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Arch Phys Med Rehabil. 2013 May;94(5):990-3. doi: 10.1016/j.apmr.2012.10.010. Epub 2012 Oct 30.

Pilot study of the effect of low-cadence functional electrical stimulation cycling after spinal cord injury on thigh girth and strength.

Author information

1
Clinical Exercise and Rehabilitation Unit, Exercise Health and Performance Research Group, The University of Sydney, Sydney, Australia. Che.Fornusek@Sydney.edu.au

Abstract

OBJECTIVE:

To investigate the long-term effects of functional electrical stimulation (FES)-evoked cycle training cadence on leg muscle hypertrophy and electrically evoked strength.

DESIGN:

Open intervention study.

SETTING:

Laboratory setting.

PARTICIPANTS:

Untrained individuals with chronic spinal cord injury (N=8).

INTERVENTIONS:

Six weeks (3d/wk) of training on an isokinetic FES cycle ergometer. For each subject, 1 leg was randomly allocated to cycling at 10 revolutions per minute (rpm) (LOW) for 30min/d, and the other cycling at 50rpm (HIGH) for 30min/d.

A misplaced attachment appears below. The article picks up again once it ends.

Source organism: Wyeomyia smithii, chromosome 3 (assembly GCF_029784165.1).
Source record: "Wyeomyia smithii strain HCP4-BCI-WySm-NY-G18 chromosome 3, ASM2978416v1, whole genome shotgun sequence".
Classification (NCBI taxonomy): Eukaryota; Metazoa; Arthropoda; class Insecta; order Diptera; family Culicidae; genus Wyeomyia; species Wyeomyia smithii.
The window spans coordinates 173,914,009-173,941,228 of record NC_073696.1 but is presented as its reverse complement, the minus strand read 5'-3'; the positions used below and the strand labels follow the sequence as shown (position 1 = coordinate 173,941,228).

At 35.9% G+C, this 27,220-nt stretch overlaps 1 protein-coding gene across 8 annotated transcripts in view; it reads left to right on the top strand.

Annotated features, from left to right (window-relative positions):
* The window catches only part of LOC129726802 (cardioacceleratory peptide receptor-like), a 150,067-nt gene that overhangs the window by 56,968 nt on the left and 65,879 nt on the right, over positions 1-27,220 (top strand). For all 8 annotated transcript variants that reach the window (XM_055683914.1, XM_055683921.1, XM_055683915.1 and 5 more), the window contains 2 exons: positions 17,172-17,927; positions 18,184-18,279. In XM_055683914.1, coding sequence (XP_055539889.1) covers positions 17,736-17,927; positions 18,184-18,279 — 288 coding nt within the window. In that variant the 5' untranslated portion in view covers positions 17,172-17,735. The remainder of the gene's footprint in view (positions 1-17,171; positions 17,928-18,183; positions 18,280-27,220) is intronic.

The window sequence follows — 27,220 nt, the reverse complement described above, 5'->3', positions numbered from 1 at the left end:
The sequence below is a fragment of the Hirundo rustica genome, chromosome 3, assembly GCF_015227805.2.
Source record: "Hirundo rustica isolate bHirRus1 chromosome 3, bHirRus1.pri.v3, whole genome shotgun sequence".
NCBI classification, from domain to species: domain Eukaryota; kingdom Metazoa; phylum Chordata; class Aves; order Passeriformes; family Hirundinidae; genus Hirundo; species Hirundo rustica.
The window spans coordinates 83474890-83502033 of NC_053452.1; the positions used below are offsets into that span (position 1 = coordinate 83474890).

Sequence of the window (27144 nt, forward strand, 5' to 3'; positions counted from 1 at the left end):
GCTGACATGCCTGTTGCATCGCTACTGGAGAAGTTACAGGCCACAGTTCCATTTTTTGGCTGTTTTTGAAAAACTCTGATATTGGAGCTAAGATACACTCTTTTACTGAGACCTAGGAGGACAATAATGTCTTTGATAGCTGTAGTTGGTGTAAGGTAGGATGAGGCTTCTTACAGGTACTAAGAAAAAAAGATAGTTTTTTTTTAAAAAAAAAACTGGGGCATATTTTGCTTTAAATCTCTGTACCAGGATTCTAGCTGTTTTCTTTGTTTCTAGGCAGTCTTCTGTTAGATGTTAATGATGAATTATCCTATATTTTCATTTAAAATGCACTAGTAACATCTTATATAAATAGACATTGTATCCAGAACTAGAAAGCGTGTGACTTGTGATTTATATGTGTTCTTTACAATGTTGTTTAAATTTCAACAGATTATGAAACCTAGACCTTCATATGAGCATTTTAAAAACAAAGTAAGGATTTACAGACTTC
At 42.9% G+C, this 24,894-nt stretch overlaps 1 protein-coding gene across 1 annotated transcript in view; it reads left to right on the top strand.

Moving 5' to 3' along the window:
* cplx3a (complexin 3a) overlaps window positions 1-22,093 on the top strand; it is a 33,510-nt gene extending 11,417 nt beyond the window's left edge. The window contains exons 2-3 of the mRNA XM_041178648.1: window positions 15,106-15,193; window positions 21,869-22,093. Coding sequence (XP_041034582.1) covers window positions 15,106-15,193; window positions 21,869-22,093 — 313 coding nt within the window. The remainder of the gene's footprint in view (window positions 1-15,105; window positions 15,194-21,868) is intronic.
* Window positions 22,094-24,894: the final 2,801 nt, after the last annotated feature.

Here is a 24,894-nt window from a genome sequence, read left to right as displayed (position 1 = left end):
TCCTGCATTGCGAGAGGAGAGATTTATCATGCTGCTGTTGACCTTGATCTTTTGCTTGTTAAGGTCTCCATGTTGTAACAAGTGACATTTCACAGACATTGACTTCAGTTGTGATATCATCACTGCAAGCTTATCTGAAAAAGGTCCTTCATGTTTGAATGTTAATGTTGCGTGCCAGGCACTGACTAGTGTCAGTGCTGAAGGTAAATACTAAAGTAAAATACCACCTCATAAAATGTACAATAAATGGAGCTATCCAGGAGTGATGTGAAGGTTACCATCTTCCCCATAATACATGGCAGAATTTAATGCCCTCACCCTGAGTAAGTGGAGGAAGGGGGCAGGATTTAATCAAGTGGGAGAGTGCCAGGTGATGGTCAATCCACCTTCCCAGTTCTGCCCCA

MAIN OUTCOME MEASURES:

Pre- and posttraining measurements of lower limb circumference were performed at the distal and middle position of each thigh. Electrically evoked quadriceps muscle torque during an isometric contraction was also assessed.

RESULTS:

Six weeks of FES cycle training significantly increased thigh girth in both LOW and HIGH groups. At midthigh, girth increases induced by LOW (6.6%±1.2%) were significantly greater than those by HIGH (3.6%±0.8%). LOW also produced greater gains in electrically evoked isometric torque than HIGH after training.

CONCLUSIONS:

These results suggest that lower pedaling cadences evoke greater muscle hypertrophy and electrically stimulated muscle strength compared with higher cadences.

PMID:
23123504
DOI:
10.1016/j.apmr.2012.10.010
[Indexed for MEDLINE]

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